So this priest walks into a hardware store…

So as you may recall my wife and I have gotten really into bourbon.  On our tour of the Bourbon Trail we tasted a lot of different bourbons and ryes and we saw a lot of different bottles.  The coolest bottle by far was from Willett.  Their flagship bourbon comes in a bottle shaped like their still.

My lovely wife and I at Willett


But what do you do with that very cool bottle once it’s empty?  Turns out they can be made into lamps.  While I’m not a very crafty person I figured it was worth a try.

So here’s how it’s done.

I started with a trip to the local hardware store,  You can get a basic lamp kit most anywhere but I did have to order the bit for drilling the glass.  Once that arrived I assembled all the parts and got to work.

Drilling a hole in the bottom of the bottle seemed tricky.  I practiced on an empty Four Roses bottle just to get the hang of it.  Turns out it’s fairly time consuming.  You have to constantly drip water where you’re drilling to keep things running smoothly.  But eventually the bit went through and the bottle was intact.

This meant it was time to try the Willett bottle.  The long, narrow neck made keeping things steady and level somewhat challenging but just ten minutes later it was all done.

Next came wiring the lamp.  I had spent some time trying to figure out what to do with the wire that would run up the middle of the lamp.  While a nice cloth covered cord wasn’t too unattractive if left exposed I really wanted something nicer.

Here’s a bare bones one I found online. Note the exposed cord- definitely not the effect I wanted!

Thankfully, there’s a whole lot of these lamps on Etsy and Pinterest.   After scrolling through the options I finally found a solution.  I could run the wire inside a slender copper pipe.

So, after drilling through the stopper I threaded the pipe and then the wire.  Wiring up the socket is very straight forward.  Once everything was made snug came the moment of truth.  Sure enough it lit up right away.

With lamp assembled and working, all I had to find a shade.  This was no simple matter.  After a lot of searching  I settled on a smaller shade made of copper colored silk.  A final tweak had to be made because the 10 inch harp that came with the kit was too tall .  One last quick trip to the hardware store and I had an 8 inch harp that worked perfectly.

While it took more than a month to go from the impetus to the final product, all in all it wasn’t that much work.  So next time the crafty urge strikes me I might just find myself walking into a hardware store again.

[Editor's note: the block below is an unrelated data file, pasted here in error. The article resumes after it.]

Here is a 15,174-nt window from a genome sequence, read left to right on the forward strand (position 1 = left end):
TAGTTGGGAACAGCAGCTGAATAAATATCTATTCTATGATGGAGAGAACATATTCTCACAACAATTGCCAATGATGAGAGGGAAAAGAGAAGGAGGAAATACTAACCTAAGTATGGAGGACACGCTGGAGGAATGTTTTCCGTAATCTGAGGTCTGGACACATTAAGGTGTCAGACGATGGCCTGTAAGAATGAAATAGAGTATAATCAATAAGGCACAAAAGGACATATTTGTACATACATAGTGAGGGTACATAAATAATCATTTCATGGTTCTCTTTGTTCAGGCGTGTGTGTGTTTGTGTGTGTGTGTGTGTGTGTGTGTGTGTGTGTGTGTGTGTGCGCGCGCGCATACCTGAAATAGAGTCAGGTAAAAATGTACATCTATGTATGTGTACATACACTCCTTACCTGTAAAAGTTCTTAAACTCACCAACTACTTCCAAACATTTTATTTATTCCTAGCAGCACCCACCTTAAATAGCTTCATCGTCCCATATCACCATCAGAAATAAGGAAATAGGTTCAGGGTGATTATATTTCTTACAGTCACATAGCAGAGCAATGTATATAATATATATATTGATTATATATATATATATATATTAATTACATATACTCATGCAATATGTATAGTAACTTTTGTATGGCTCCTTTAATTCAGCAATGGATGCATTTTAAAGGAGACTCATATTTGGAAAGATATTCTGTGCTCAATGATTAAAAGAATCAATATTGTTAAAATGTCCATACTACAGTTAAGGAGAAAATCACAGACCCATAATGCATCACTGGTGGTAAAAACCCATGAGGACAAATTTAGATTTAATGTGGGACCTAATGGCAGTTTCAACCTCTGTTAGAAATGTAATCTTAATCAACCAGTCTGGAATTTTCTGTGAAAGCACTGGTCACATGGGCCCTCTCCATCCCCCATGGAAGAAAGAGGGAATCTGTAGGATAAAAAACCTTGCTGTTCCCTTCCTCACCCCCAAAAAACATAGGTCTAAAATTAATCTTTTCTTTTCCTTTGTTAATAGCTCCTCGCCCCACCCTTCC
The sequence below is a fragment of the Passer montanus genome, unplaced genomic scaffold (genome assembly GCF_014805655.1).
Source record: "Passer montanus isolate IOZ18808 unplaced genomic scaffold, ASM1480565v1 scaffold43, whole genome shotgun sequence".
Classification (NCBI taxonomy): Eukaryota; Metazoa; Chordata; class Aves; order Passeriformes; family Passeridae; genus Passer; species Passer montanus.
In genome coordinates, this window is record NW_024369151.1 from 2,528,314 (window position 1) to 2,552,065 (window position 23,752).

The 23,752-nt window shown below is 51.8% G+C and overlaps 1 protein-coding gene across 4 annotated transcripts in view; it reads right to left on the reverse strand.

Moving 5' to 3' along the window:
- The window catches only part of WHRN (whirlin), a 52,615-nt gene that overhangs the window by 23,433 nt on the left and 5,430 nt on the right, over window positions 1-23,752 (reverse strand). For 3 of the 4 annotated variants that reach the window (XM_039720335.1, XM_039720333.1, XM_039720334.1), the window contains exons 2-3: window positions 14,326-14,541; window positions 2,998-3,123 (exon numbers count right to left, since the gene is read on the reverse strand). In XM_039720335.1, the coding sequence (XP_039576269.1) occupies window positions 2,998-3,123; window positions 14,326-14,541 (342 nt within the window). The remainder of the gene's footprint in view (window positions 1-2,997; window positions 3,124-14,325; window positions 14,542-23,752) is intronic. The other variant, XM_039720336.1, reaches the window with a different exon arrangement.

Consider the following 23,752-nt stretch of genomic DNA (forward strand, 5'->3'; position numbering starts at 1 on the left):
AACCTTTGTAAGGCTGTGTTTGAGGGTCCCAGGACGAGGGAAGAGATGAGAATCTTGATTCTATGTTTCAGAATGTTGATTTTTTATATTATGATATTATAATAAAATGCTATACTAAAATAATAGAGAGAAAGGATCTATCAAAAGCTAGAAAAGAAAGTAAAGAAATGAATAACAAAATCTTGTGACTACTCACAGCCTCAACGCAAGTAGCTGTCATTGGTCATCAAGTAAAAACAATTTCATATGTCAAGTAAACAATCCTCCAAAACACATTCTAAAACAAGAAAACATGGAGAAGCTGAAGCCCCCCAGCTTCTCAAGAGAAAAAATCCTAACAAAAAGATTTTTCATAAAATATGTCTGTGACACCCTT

The Joy of the Harvest

Making your own beer is one of the great joys in life.  Even if it never approaches the stuff you can buy, one’s own homebrew somehow always takes just a little better. Even a mediocre batch of homemade beer  with its slight funk still possesses that certain je ne sais qua that cannot be found anywhere else.


Yet  over the years I have found that this appreciation is magnified when you grow some of the ingredients yourself.  Now since most of us cannot grow, let alone malt the necessary amount of barely. nor do we keep and culture our own yeasts, the easiest way to do this is to grow your own hops.


For four years I have cultivated both Cascade and Centennial hops growing them on DSC_3220lines strung up the back of our church parish hall.  Although the first year yielded very little I am now getting two full harvests each year.  Of course while the vines are beautiful the only real use for them is brewing.  So when late August rolls around we have gotten into the habit of brewing a wet-hop or “harvest” beer.  One year we went so far as to collect and brew with  rain water from Hurricane Irene.


DSC_3225This year we decided to wait until we were actually brewing to go out and pick them.  So while the grains were steeping we went out to the garden to pick the flowers of aromatic, oily goodness.  It takes a surprising amount of hops to make the necessary weight  for the aroma stage and to have enough extra to dry hop the carboys.


DSC_3227While this beer has been consistently good I am under no illusions.  There are a lot of great wet-hopped beers out there.  Yet knowing that part of the beer came not from the supply store but as the fruit of my own labor makes our own beer taste that much better.


So what about you?  Do you grow your own hops?  If so, what variety?  How much use do you get out them?  Please let us know.